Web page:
Screenwriter: Mitchell Lichtenstein
Starring: Jess Weixler, John Hensley, Josh Pais, Hale Appleman
Running Time: 93 mins
As the living embodiment of the vagina dentata myth, it was inevitable that Teeth's protagonist Dawn (Jess Weixler), a chipper high school chastity group leader, wouldn't remain abstinent for very long. As she embarks on a blossoming romance with new boy Tobey (Hale Appleman), her initial resistance becomes a source of frustration to him. It is in a secluded cave - where Tobey decides to force himself on Dawn - that the film's titular teeth take their first horrific bite.
From then we follow the sexually-awakened lead character as she encounters a series of unpleasant men who try to take advantage of her apparent naivety. Dawn's creepy gynecologist (Josh Pais), nerdy classmate Ryan (Ashley Simpson) and even stepbrother Brad - a memorable, scenery-chewing performance from John Hensley - are all destined for a comeuppance.
Squirm inducing and hilarious in equal measure, Teeth may carry a bizarre premise but, like all good B-movies should, it successfully pushes the boundaries of acceptable taste. Working on multiple levels, Teeth ticks boxes as a '50s, Roger Corman-style exploitation throwback, an unnerving psychological horror and a satire on middle-American values.
The film has been floating around in UK release limbo for some time (perhaps in part due to uncertainty on how to best market it) after initially making waves at the Sundance Film Festival in 2007. Its trailers pitch it as a teen horror film, however it operates more potently as a dark comedy. Granted its humour is about as jet-black as you can get, but it fits more aptly into that genre than any other.
At times it's as traumatic a watch for male viewers as 2005's Hard Candy, yet sets itself apart from David Slade's film by being less direct, that little bit more playful. Knowing full well that his story strains plausibility, writer/director Mitchell Lichtenstein's script is self-aware, offering knowing winks to the audiences and diffusing gruesome lacerations with humour ("I'm not going to bit ya!" remarks the doomed gynecologist Dr. Godfrey).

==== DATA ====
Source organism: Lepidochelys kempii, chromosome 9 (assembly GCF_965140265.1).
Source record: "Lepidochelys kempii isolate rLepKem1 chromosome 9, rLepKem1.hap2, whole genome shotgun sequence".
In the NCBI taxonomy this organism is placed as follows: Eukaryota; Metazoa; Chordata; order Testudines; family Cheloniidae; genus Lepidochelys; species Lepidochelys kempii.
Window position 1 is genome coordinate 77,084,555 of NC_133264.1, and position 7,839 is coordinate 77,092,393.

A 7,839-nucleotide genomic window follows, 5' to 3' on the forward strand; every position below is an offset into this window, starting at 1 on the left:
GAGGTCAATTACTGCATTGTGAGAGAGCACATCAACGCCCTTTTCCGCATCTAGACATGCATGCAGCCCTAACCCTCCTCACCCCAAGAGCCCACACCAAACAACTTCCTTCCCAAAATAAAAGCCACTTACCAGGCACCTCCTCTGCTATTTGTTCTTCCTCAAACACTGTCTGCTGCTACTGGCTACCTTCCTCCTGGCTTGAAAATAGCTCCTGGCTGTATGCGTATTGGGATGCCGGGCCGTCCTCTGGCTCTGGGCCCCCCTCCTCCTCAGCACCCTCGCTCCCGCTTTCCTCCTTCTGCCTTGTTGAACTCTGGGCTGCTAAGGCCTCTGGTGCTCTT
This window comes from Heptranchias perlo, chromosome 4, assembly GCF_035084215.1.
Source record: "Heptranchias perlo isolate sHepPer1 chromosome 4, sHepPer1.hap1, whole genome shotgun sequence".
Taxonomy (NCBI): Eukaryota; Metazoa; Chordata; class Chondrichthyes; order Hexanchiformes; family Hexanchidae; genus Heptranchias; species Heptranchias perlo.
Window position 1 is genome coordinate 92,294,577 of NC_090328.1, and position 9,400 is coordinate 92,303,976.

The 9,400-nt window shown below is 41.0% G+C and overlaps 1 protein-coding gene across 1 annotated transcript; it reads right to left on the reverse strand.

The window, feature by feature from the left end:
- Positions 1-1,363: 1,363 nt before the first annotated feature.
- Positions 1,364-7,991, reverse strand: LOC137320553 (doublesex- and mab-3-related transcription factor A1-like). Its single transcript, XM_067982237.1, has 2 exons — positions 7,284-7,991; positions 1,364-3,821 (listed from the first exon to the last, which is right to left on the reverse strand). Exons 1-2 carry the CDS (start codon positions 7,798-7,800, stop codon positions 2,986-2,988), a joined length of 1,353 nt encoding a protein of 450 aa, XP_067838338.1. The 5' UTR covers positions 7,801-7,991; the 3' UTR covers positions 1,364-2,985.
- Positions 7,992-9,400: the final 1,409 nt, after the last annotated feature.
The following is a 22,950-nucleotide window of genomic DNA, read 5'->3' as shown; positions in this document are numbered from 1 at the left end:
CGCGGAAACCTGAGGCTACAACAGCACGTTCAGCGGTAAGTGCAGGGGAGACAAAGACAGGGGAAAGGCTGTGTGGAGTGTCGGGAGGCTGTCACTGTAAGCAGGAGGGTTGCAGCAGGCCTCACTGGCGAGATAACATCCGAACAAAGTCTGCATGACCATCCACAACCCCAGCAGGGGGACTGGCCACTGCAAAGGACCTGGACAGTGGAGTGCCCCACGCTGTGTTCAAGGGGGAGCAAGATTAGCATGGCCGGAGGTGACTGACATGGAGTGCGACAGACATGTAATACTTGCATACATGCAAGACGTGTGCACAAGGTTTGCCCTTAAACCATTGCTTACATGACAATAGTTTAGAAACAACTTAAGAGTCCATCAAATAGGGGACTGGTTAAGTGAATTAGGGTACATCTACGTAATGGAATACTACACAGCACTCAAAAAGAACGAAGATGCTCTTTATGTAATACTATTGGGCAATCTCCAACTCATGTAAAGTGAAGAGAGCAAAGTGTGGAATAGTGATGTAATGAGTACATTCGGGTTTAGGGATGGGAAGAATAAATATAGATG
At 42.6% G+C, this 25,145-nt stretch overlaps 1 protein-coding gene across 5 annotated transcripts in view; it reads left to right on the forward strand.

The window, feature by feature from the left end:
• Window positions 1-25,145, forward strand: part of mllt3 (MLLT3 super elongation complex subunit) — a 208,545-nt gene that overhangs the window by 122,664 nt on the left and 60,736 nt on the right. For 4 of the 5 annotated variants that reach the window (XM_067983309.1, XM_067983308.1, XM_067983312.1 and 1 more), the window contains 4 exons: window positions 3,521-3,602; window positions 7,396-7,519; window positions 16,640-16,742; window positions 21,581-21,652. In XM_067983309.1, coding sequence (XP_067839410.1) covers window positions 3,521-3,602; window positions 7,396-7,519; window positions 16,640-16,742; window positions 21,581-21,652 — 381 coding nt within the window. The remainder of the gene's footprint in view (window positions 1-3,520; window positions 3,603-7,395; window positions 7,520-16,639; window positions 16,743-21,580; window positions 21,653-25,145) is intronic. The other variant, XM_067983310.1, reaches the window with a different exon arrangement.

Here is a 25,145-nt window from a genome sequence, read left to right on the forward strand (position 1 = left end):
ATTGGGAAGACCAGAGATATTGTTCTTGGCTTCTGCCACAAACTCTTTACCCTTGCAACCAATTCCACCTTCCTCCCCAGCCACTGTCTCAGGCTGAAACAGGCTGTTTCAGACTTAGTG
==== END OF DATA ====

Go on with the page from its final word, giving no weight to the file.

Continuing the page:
Leading lady Jess Weixler gives a standout turn as Dawn, capably taking the character from do-gooder to deadly Lolita. It's the kind of performance she may have trouble shaking off but one that has no doubt opened a lot of doors for her.
Teeth is an impressive first feature from actor-turned-filmmaker Lichtenstein. As the son of legendary pop artist Roy Lichtenstein, it's a little disappointing that he utilises such a drab colour palette. Though his opening Hitchcock-evoking scene - an establishing pan across the suburban setting for the story, accompanied by dramatic Bernard Hermann-like strings - shows that he's inherited his father's knack for image composition.
A lack of visual dynamism is a minor quibble considering how enjoyable the rest of the film is - yet Teeth shot with the urgency and vigour that Sam Raimi injected into his Evil Dead series could have made it even better. Nevertheless, the film is smartly written, inventive and wickedly funny.
Wrapping men's intimacy anxieties around a girl empowerment parable, Teeth is full of surprises, cunningly flipping genre stereotypes and defying expectations. While probably too lurid and graphic for the mainstream's tastes, it's one of those films that has a genuine shot at acquiring cult classic status.